sunspot-ar-1520-15-jul-12-4.JPG So here’s an image. 1520 and AR 1518 and 19 can be seen at about 7 o’clock on the solar disc. Nothing fancy, remember this image was taken with a simple refractor and cardboard box! This image is the best of the bunch and you can see the edge of the paper “screen” and cardboard box. Click image to enlarge

Here’s a shot of my simple setup


Remember, never look directly at the Sun. Severe eye damage will result!

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July 13, 2012

Weekend Aurora Alert!

A very large sunspot group, AR 1520, unleashed an X 1.4 solar flare directly toward Earth on Thursday, 12 July.

031011-aurora-341px.png The plasma from this flare and coronal mass ejection will arrive at our little blue orb at around 9:00 UT (5 am EDT) Saturday morning. Visible auroral conditions as far south as the mid-latitudes (think the U.S. midwest) and as far south as Alabama are possible. Image left: NASA

 Sunspot group AR 1520 is reportedly very large. I have heard the sunspot group  is visible without optical aid (ie, naked eye). DO NOT LOOK DIRECTLY AT THE SUN. PERMANENT EYE DAMAGE WILL RESULT IN AN INSTANT. OBSERVE THE SUN ONLY WITH APPROPRIATE FULL APERATURE FILTERS OR BY THE PROJECTION METHOD.

Watch the skies Friday and Saturday night. Best viewing will be in areas which are not heavily light polluted. Aurora is very diffuse and dim at mid lattitudes. For the latest detailed information check SpaceWeather or the Geophysical Institute websites.

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July 2, 2012

A Busy Week!


Tuesday, 3 July, is a full moon, the night of the Thunder or Hay moon. This year’s Thunder moon will also be the “lowest” moon in the sky. What do I mean by “low” moon?

Head outside around 10 to 11 pm or later and note how low the Moon is off the southern horizon. The full moon nearest summer solstice is the “lowest” moon of the year in the northern hemisphere. The opposite is true for those south of the equator.

Why is this so? Let’s get some terms straight. The ECLIPTIC is the Sun’s apparent path across the sky. Professor James Kaler at the University of Illinois offers an excellent explanation here. The ecliptic can also be thought of as the “plane” of the solar system. The planets of our solar system and the Moon appear within a few degrees of the ecliptic in our sky. Think of the ecliptic as a great looping see-saw in the sky.


Earth’s axis is tilted 23.4 degrees to the plane of our orbit. As we circle the Sun we tilt toward (summer) or away (winter) from the Sun. This tilt also determines how the ecliptic cuts across the sky as viewed here on Earth. In the northern hemisphere summers the Sun tracks high across the sky.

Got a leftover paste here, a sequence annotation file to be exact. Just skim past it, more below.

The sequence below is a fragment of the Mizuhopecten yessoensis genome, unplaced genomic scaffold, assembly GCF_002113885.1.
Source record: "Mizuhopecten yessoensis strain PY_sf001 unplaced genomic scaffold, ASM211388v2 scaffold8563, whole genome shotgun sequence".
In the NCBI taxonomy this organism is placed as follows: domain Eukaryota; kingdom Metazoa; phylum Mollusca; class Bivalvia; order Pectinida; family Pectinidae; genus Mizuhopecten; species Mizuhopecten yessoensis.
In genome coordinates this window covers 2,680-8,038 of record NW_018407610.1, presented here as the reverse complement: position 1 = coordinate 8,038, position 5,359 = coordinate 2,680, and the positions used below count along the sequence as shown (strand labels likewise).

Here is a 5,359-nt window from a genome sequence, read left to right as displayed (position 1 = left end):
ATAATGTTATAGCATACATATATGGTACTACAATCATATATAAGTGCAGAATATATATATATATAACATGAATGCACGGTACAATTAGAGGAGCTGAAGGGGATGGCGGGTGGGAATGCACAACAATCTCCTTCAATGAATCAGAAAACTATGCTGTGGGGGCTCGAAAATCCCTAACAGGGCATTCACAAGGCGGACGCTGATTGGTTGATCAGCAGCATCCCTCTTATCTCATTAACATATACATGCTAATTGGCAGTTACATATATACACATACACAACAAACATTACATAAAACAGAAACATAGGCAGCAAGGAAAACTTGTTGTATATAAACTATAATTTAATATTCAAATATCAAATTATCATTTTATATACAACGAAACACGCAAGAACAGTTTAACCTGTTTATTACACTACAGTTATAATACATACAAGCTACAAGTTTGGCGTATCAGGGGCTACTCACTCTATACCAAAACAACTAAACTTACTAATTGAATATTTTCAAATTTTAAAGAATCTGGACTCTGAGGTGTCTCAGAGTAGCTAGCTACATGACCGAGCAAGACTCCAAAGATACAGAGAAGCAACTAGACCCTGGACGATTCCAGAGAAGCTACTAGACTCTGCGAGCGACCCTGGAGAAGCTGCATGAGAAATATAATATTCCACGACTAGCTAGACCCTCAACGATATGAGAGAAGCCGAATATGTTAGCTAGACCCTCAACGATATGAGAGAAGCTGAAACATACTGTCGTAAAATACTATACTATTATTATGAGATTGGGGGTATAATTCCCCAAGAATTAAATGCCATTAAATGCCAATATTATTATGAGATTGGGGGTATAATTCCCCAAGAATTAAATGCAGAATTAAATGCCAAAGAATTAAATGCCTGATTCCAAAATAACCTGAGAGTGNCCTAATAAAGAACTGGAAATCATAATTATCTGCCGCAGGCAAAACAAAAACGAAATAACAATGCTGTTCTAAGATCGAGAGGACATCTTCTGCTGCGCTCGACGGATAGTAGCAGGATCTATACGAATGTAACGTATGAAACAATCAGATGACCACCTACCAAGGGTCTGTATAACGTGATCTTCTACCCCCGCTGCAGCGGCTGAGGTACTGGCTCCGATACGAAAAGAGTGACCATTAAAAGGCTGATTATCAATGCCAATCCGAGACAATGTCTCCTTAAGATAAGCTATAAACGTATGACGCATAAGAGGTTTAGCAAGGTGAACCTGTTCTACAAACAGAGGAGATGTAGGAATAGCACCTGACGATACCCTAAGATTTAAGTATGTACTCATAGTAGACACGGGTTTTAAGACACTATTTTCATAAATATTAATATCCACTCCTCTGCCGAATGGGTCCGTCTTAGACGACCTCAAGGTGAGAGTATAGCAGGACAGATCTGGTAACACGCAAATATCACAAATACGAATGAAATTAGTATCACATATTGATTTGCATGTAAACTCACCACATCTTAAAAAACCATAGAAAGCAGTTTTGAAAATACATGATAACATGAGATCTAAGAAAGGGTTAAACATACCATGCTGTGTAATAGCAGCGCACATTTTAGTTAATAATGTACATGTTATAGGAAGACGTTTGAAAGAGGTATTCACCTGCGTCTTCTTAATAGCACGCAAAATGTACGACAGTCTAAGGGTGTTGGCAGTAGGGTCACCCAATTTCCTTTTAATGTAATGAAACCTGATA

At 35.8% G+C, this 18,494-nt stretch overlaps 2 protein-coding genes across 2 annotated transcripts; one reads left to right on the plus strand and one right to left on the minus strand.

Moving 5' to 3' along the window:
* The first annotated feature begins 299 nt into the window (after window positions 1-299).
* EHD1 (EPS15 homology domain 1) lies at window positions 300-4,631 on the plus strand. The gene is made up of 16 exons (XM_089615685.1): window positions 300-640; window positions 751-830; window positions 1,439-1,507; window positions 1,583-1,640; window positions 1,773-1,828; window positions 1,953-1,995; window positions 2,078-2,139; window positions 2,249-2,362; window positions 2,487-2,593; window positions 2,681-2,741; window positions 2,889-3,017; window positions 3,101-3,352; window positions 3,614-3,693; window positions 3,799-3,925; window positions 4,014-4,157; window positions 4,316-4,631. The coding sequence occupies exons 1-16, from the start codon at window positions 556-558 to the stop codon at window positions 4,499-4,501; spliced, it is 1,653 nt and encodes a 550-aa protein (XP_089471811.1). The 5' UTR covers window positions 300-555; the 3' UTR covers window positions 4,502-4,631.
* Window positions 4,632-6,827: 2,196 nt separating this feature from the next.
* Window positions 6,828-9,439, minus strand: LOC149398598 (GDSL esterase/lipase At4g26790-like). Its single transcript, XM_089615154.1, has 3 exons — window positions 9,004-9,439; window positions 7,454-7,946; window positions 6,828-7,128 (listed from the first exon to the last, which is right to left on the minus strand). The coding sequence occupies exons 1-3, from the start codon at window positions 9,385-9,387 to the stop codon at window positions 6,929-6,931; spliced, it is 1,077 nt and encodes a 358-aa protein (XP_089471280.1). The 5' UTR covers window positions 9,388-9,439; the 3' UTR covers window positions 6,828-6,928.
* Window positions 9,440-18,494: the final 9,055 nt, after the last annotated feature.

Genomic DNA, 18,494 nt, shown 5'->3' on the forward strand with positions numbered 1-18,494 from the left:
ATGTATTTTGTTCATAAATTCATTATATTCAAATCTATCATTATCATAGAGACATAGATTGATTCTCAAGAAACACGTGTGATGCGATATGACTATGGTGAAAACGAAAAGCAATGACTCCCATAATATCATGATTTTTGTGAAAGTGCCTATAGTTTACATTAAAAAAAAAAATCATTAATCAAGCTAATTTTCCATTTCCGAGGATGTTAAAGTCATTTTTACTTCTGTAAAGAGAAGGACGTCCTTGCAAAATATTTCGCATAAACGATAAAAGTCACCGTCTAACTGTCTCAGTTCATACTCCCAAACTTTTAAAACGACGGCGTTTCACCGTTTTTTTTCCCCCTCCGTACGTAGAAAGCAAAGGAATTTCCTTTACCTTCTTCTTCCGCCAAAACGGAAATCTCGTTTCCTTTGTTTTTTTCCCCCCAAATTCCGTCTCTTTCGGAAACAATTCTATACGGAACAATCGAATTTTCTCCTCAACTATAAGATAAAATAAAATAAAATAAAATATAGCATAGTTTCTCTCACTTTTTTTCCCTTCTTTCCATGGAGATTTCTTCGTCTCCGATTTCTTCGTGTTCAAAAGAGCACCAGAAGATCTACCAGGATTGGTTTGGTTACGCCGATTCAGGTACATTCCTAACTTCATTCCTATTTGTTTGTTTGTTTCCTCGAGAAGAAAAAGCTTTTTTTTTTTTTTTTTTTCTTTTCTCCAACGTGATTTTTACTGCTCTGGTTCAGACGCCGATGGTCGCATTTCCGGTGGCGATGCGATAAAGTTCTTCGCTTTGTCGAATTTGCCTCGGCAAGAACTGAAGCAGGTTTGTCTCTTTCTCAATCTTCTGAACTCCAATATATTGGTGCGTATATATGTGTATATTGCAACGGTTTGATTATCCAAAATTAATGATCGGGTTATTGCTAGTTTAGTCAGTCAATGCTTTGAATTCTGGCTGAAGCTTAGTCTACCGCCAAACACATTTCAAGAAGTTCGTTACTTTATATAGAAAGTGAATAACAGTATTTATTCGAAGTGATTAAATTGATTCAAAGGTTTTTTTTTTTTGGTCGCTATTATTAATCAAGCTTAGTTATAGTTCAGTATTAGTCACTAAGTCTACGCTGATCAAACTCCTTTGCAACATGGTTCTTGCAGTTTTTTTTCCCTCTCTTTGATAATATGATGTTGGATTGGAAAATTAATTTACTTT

Look at the point on the chart labeled “summer solstice”. That is right about where the Sun is these days….but it’s already “heading south for the winter.”  When the Moon is “full” it is opposite the Sun in our view and on the lower side of the “see saw”at the spot marked “winter solstice”. In northern summers while the Sun is arcing high across the sky, at full phase the Moon is on the low side. If you happen to be in the southern hemisphere the opposite is true. The full Moon of July will appear high in your sky while the Sun rides low not far above your horizon. Check it out for me and let me know what you see!

Check this for yourself by going outdoors around mid-day and noting the position of the Sun off the southern horizon. NEVER LOOK DIRECTLY AT THE SUN! Do the same thing late in the evening with the Moon.

These early summer evenings are also a good time to check out the Moon illusion


Thursday, 5 July at about 03 hours Universal time ( 11 pm EDT 4 July) planet Earth will be a aphelion, furthest from the Sun. We’ll be about 1.017 astronomical units from old Sol, roughly 152 million kilometers from our star or about 3.4% further away than at perihelion which happens on 3 January. Here in the midwest we have been suffering through nearly a week of high temperatures above 100 F so my saying we’re furthest from the Sun may seem crazy, but it is true. Our distance from the Sun varies because Earth’s orbit is ever so slightly elliptical.

The reason for the seasons is something I mentioned above, the tilt of Earth’s axis toward or away from the Sun. We’re having Summer now in the northern hemisphere because we’re leaning over toward the Sun. Those in the southern hemisphere are into winter and tilted away from the Sun. The seasonal changes have very little to do with the Sun’s distance.

Have an astronomy or stargazing question? Email the StarGeezer.